United States presidential election, 1840

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United States presidential election, 1840

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All 294 electoral votes of the Electoral College
148 electoral votes needed to win
Turnout 80.2%[1]
  William Henry Harrison.jpg MartinVanBuren.png
Nominee William H. Harrison Martin Van Buren
Party Whig Democratic
Home state Ohio New York
Running mate John Tyler none
Electoral vote 234 60
States carried 19 7
Popular vote 1,275,390 1,128,854
Percentage 52.9% 46.8%

Presidential election results map. Orange denotes states won by Harrison/Tyler, Blue denotes those won by Van Buren & one of his three running mates. Numbers indicate the number of electoral votes allotted to each state.

President before election

Martin Van Buren

Elected President

William Henry Harrison

The United States presidential election of 1840 was the 14th quadrennial presidential election, held from Friday, October 30, to Wednesday, December 2, 1840. It saw President Martin Van Buren fight for re-election during a time of great economic depression against a Whig Party unified for the first time behind a single candidate: war hero William Henry Harrison. Under these circumstances, the Whigs easily defeated Van Buren.

This election was unique in that electors cast votes for four men who had been or would become President of the United States: current President Martin Van Buren; President-elect William Henry Harrison; Vice-President-elect John Tyler, who would succeed Harrison upon his death; and James K. Polk, who received one electoral vote for vice president, and who would succeed Tyler in 1845. 42.4% of the voting age population voted for Harrison, the highest percentage in the history of the United States up to that time.[1]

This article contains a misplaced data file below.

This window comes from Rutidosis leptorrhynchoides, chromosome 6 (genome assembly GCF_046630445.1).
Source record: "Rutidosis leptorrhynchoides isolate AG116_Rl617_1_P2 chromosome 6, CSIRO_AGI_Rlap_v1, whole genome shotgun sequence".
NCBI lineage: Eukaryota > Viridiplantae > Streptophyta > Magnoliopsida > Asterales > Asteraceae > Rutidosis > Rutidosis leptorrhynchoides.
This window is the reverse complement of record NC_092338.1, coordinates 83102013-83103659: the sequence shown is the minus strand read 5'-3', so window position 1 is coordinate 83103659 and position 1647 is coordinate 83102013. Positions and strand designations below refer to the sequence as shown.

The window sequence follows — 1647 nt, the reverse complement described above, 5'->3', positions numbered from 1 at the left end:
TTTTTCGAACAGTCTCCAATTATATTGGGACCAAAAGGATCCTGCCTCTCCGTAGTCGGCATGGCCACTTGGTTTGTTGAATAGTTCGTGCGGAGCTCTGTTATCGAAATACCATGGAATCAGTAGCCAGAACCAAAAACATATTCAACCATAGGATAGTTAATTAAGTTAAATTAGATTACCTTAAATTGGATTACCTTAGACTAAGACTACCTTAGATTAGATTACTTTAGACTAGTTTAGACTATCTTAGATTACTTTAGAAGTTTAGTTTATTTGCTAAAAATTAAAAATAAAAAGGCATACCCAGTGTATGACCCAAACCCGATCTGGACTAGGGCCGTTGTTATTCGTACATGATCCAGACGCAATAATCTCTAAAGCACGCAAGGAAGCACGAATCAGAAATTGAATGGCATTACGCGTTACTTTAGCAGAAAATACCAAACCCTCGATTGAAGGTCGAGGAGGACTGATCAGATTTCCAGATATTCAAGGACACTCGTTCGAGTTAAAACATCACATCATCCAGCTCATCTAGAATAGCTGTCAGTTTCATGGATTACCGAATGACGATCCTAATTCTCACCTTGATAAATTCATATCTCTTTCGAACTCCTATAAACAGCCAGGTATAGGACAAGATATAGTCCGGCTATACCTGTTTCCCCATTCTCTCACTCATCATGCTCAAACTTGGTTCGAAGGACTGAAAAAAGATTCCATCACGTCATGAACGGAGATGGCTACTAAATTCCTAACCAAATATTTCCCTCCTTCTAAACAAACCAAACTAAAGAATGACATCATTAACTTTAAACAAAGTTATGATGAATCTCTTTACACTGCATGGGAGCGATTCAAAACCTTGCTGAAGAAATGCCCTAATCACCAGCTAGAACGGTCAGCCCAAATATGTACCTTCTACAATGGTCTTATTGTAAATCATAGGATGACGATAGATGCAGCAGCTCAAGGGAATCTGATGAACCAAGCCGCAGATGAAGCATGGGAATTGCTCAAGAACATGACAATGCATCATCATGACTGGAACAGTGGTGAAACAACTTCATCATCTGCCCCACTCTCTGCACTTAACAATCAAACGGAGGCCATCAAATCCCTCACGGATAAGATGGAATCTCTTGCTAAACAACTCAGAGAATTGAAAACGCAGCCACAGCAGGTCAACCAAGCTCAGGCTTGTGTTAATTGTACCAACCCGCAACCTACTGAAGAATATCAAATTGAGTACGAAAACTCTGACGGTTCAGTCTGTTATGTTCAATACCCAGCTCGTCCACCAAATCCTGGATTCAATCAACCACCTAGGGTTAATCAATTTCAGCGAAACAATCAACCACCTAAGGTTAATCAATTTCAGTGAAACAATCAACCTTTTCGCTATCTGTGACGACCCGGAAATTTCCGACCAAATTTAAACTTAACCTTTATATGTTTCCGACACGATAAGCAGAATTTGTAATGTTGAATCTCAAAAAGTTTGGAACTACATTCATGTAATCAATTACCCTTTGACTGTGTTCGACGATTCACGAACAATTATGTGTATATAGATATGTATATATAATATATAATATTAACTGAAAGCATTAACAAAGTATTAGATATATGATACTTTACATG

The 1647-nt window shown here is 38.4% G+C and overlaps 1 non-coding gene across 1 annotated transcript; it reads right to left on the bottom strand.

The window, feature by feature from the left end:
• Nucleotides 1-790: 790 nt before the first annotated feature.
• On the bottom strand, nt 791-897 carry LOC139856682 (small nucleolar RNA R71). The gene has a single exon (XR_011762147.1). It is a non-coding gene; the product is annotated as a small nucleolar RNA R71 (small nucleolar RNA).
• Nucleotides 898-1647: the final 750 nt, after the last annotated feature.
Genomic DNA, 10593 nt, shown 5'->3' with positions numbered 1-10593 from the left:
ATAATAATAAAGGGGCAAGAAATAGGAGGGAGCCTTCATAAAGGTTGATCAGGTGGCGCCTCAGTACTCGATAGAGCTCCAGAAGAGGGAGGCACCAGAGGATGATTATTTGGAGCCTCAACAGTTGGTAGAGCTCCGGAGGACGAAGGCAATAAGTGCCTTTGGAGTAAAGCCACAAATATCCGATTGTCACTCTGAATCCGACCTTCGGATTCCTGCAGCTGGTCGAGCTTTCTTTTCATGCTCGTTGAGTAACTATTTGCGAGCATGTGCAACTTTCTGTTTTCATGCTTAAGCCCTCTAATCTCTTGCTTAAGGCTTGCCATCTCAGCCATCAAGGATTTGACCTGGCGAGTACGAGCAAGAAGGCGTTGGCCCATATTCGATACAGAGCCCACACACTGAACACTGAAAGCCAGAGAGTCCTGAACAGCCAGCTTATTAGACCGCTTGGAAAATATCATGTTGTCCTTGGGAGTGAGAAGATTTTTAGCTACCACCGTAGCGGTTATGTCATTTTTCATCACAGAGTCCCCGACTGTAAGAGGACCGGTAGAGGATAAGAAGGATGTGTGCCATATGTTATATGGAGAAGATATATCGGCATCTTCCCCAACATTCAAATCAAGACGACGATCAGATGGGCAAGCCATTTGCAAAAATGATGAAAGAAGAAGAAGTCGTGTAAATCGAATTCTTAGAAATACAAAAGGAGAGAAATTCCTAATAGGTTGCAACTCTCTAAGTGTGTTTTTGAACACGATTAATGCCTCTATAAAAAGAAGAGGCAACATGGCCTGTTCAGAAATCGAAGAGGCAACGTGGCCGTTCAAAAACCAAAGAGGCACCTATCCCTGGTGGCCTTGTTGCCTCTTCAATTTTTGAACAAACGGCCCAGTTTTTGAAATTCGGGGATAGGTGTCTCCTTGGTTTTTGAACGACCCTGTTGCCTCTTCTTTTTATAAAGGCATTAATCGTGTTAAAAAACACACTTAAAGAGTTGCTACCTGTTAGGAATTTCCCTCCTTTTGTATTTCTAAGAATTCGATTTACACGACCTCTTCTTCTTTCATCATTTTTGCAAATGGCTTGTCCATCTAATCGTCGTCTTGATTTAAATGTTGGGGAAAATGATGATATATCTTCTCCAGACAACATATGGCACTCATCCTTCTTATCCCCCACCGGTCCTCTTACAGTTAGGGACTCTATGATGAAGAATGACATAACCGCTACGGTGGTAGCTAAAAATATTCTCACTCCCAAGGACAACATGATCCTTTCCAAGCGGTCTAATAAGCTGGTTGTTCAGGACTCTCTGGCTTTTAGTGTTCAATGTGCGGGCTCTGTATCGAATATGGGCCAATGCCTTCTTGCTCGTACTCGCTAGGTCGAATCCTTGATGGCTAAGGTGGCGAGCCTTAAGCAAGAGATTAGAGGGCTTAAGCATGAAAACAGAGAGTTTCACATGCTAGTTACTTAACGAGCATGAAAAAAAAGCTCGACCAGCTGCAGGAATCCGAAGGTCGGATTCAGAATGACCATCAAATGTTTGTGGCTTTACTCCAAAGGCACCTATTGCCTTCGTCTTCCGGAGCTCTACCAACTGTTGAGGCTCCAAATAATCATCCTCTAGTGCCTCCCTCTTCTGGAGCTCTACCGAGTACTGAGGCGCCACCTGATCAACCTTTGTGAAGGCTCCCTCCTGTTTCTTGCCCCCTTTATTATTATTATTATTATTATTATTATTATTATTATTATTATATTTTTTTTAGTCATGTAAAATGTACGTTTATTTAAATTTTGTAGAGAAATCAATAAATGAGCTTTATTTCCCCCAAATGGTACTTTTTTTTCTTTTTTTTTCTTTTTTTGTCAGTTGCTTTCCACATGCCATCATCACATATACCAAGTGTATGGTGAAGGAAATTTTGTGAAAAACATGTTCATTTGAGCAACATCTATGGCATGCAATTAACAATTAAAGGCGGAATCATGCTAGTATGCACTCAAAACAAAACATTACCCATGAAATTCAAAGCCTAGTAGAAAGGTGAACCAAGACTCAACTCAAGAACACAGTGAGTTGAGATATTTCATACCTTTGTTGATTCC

The 67-year-old Harrison was the oldest President elected until Ronald Reagan in 1980 and died little more than a month after his inauguration. His vice president John Tyler succeeded him, though no law at the time precisely outlined the details of vice presidential succession, and Tyler's precedent of assuming the full office was followed by convention until ratification of the Twenty-fifth Amendment in 1967.

The choice of Tyler for Vice President proved to be disastrous for the Whigs: while Tyler had been a staunch supporter of Clay at the convention, he was a former Democrat and a passionate supporter of states' rights who blocked the Whigs' political program in office. Instead of giving Tyler a full four year term, he only served what was left of Harrison's term until Inauguration Day; and was not given the chance to get one full term.

The Whigs would only elect one other president in 1848: Zachary Taylor. Taylor would also die in office, only serving for little more than a year, and his successor Millard Fillmore destroyed the Whig image and the Whig Party dissolved after the election of 1852. President Martin Van Buren, who lost this election, attempted to regain the Democratic nomination in 1844. Upon losing, he won the nomination of the Free-Soil party in 1848.